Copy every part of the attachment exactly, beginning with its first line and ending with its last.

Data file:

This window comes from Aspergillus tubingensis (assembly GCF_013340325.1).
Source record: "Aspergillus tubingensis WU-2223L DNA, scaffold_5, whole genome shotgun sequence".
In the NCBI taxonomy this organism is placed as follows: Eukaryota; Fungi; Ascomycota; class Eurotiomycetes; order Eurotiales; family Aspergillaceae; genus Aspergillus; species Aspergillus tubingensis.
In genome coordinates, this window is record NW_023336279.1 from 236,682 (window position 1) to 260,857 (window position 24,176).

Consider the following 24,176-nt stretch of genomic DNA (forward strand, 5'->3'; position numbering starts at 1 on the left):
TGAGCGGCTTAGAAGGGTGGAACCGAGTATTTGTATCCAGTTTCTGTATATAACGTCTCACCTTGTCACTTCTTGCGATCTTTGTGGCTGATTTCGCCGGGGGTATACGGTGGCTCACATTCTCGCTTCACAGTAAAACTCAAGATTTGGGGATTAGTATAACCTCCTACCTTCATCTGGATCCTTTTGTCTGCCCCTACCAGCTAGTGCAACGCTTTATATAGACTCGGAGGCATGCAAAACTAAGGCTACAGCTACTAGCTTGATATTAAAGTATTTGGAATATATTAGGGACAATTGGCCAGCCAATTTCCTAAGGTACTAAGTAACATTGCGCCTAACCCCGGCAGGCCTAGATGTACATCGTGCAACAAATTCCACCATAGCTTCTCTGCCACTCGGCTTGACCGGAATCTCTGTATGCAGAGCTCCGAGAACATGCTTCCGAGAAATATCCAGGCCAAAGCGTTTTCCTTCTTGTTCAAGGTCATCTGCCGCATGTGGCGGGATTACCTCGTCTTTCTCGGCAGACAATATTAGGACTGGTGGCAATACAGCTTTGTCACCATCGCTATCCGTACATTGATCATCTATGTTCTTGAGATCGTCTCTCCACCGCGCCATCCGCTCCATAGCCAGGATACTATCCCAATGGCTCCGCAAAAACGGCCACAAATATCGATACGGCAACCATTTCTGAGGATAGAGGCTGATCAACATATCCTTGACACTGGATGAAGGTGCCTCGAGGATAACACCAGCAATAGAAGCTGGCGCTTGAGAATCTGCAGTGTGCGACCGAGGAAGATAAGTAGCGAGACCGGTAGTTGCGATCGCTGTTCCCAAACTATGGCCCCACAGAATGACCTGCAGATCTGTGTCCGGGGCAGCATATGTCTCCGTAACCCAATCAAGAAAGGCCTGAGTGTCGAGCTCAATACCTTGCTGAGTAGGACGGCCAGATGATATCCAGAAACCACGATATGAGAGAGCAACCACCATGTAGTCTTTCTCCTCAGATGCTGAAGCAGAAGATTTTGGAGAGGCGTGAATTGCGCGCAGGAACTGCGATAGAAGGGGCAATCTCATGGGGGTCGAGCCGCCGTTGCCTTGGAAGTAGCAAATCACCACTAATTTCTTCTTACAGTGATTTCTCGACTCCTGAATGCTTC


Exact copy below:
This window comes from Aspergillus tubingensis (assembly GCF_013340325.1).
Source record: "Aspergillus tubingensis WU-2223L DNA, scaffold_5, whole genome shotgun sequence".
In the NCBI taxonomy this organism is placed as follows: Eukaryota; Fungi; Ascomycota; class Eurotiomycetes; order Eurotiales; family Aspergillaceae; genus Aspergillus; species Aspergillus tubingensis.
In genome coordinates, this window is record NW_023336279.1 from 236,682 (window position 1) to 260,857 (window position 24,176).

Consider the following 24,176-nt stretch of genomic DNA (forward strand, 5'->3'; position numbering starts at 1 on the left):
TGAGCGGCTTAGAAGGGTGGAACCGAGTATTTGTATCCAGTTTCTGTATATAACGTCTCACCTTGTCACTTCTTGCGATCTTTGTGGCTGATTTCGCCGGGGGTATACGGTGGCTCACATTCTCGCTTCACAGTAAAACTCAAGATTTGGGGATTAGTATAACCTCCTACCTTCATCTGGATCCTTTTGTCTGCCCCTACCAGCTAGTGCAACGCTTTATATAGACTCGGAGGCATGCAAAACTAAGGCTACAGCTACTAGCTTGATATTAAAGTATTTGGAATATATTAGGGACAATTGGCCAGCCAATTTCCTAAGGTACTAAGTAACATTGCGCCTAACCCCGGCAGGCCTAGATGTACATCGTGCAACAAATTCCACCATAGCTTCTCTGCCACTCGGCTTGACCGGAATCTCTGTATGCAGAGCTCCGAGAACATGCTTCCGAGAAATATCCAGGCCAAAGCGTTTTCCTTCTTGTTCAAGGTCATCTGCCGCATGTGGCGGGATTACCTCGTCTTTCTCGGCAGACAATATTAGGACTGGTGGCAATACAGCTTTGTCACCATCGCTATCCGTACATTGATCATCTATGTTCTTGAGATCGTCTCTCCACCGCGCCATCCGCTCCATAGCCAGGATACTATCCCAATGGCTCCGCAAAAACGGCCACAAATATCGATACGGCAACCATTTCTGAGGATAGAGGCTGATCAACATATCCTTGACACTGGATGAAGGTGCCTCGAGGATAACACCAGCAATAGAAGCTGGCGCTTGAGAATCTGCAGTGTGCGACCGAGGAAGATAAGTAGCGAGACCGGTAGTTGCGATCGCTGTTCCCAAACTATGGCCCCACAGAATGACCTGCAGATCTGTGTCCGGGGCAGCATATGTCTCCGTAACCCAATCAAGAAAGGCCTGAGTGTCGAGCTCAATACCTTGCTGAGTAGGACGGCCAGATGATATCCAGAAACCACGATATGAGAGAGCAACCACCATGTAGTCTTTCTCCTCAGATGCTGAAGCAGAAGATTTTGGAGAGGCGTGAATTGCGCGCAGGAACTGCGATAGAAGGGGCAATCTCATGGGGGTCGAGCCGCCGTTGCCTTGGAAGTAGCAAATCACCACTAATTTCTTCTTACAGTGATTTCTCGACTCCTGAATGCTTC